My experience with Trevor wasn’t unique. Most of the DUI guys I’ve talked to reacted similarly, though not nearly as aggressively as Trevor. Denial, denial, denial sums up most of these conversations and is representative of the type of thinking that’s involved with this crowd.

I’ve thought about the long current structure of addiction services within the institutional environment and wondered, What could be done better? I’ve concluded that the institutions simply aren’t the best equipped to help addicts. Yes, we have programs here designed to address addictions, but oftentimes participation is voluntary. A big fault that I see with these programs is that they all offer attendees a way to reduce their sentence by automatically adding “good days” every month toward early release. There is little accountability aside from program administrators requiring participants to attend classes and periodically participate during class sessions. As a result, most offenders view programming as a means to an end.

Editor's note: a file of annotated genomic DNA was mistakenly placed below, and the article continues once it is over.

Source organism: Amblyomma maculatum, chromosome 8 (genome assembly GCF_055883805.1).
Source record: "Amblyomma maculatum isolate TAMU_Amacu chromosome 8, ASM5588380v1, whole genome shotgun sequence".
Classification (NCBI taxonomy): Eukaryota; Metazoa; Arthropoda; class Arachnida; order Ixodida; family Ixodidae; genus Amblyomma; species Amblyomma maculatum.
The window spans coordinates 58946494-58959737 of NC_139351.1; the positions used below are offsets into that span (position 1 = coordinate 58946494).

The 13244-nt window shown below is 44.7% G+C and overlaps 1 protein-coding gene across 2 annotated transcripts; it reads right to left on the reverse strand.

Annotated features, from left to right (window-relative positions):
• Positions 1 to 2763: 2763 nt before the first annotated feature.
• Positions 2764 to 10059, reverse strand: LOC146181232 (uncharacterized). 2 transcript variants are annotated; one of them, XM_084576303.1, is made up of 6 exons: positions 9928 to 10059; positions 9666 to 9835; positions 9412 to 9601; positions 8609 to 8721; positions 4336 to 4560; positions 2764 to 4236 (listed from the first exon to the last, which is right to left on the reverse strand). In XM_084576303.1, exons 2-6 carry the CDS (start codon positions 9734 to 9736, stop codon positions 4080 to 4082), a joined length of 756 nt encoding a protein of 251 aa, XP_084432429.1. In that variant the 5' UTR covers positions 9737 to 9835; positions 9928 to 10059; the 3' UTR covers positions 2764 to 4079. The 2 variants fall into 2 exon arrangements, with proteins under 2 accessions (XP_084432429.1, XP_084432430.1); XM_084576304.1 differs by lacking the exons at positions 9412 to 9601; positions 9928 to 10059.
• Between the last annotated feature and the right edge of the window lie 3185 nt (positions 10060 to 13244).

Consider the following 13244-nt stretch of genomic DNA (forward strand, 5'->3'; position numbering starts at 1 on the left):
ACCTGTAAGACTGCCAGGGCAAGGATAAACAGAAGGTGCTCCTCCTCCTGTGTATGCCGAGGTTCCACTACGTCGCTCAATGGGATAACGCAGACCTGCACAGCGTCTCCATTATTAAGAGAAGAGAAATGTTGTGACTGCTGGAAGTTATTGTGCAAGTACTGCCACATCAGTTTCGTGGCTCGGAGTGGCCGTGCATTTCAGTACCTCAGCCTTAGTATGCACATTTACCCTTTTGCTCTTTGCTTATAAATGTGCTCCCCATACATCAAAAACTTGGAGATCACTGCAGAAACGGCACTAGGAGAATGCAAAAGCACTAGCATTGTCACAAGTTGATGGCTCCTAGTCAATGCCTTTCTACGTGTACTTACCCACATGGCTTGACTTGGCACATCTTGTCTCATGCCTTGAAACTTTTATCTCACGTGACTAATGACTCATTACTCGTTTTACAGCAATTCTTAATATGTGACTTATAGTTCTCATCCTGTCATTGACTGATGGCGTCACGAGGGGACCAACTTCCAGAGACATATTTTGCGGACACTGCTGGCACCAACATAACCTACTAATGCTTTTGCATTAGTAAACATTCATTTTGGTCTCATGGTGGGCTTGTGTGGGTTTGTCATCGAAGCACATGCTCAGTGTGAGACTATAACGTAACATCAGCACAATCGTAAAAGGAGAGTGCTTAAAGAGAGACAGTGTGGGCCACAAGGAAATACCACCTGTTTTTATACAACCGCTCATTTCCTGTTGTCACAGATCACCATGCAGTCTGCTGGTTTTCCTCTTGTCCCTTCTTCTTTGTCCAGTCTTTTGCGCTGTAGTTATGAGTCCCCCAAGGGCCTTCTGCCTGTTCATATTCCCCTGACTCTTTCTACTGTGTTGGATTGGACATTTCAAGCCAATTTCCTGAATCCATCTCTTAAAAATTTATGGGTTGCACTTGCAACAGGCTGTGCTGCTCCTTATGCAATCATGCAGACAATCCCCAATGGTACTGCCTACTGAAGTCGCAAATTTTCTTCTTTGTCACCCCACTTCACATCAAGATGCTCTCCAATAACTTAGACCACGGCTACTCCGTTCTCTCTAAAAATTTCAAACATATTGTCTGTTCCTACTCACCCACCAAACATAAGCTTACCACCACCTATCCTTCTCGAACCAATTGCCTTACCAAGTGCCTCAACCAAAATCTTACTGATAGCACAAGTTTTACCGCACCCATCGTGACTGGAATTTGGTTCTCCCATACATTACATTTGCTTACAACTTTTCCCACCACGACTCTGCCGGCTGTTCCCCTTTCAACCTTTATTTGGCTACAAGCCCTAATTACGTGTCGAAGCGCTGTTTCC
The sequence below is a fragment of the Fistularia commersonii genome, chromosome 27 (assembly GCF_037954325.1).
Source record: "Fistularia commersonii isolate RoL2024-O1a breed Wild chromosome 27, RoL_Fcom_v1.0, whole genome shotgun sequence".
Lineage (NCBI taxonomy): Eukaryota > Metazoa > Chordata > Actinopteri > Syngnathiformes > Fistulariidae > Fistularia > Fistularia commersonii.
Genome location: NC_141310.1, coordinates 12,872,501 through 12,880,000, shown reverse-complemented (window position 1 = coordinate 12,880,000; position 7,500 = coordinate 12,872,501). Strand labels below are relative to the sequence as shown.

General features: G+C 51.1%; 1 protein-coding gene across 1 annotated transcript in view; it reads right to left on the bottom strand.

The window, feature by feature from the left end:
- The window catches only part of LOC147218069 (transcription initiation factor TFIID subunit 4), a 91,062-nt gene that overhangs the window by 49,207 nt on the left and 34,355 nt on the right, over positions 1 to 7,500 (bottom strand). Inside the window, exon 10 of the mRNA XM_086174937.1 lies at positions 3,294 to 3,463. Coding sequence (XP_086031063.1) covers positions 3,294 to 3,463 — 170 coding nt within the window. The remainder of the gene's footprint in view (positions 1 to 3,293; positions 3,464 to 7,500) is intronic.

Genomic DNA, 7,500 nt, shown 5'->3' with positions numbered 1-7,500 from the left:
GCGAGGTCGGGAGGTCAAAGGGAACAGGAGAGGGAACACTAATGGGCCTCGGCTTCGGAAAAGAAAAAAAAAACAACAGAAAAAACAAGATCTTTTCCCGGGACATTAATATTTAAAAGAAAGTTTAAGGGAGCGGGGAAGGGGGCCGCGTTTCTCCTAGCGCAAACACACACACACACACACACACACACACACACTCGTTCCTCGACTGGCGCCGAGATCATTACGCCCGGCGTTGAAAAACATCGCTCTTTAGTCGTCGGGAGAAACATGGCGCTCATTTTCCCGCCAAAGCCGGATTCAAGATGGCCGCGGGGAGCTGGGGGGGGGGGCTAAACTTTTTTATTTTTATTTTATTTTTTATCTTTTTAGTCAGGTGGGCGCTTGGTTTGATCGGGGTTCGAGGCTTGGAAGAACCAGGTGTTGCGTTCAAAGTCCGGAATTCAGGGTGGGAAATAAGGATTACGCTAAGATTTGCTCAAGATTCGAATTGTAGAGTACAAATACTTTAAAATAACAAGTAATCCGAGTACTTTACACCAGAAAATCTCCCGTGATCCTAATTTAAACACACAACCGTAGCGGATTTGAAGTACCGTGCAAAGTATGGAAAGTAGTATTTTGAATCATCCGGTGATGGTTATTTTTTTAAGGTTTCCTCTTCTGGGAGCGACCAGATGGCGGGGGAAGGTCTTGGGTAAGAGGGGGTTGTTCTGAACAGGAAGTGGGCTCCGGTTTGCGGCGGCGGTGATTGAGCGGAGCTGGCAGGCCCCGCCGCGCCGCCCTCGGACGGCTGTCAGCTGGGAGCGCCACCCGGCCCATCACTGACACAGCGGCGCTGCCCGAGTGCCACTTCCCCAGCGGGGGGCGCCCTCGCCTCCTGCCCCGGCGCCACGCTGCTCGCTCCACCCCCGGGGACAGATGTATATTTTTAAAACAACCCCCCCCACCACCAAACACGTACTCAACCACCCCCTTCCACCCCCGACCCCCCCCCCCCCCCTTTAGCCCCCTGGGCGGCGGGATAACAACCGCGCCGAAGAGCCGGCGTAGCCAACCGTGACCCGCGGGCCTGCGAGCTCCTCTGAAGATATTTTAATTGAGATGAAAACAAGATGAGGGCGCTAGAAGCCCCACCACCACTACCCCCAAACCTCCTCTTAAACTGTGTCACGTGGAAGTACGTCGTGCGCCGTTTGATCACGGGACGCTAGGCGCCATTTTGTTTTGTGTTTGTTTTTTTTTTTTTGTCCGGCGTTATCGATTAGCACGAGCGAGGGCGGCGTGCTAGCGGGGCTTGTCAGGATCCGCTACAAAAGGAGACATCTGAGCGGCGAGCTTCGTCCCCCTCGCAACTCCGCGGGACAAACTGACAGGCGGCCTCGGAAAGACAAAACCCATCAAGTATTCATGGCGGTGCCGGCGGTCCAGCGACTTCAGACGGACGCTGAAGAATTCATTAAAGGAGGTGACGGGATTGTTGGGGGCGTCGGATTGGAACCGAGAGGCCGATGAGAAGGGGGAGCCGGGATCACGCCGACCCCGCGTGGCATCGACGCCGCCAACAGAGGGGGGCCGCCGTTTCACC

I would change this structure to remove automatic good days, and I’d introduce a standardized form that program administrators complete, detailing an individual’s class participation and understanding of session materials. These forms would be filed into the offender’s institutional file and made available to the court and the to offender’s attorney upon request. Early release consideration is then decided by the courts based on the detailed progress as revealed in program reporting. Change ‘automatic’ good days to ‘automatic pending court approval.’ This way program administrators are able to provide valuable input based on their observations, offer a meaningful way for the courts to hold an individual accountable, and to make informed decisions. This also gives offenders more incentive to take rehabilitative programming seriously, and when they do, there is a much higher chance of introspection and thus genuine change. Without introspection, there can be no rehabilitation.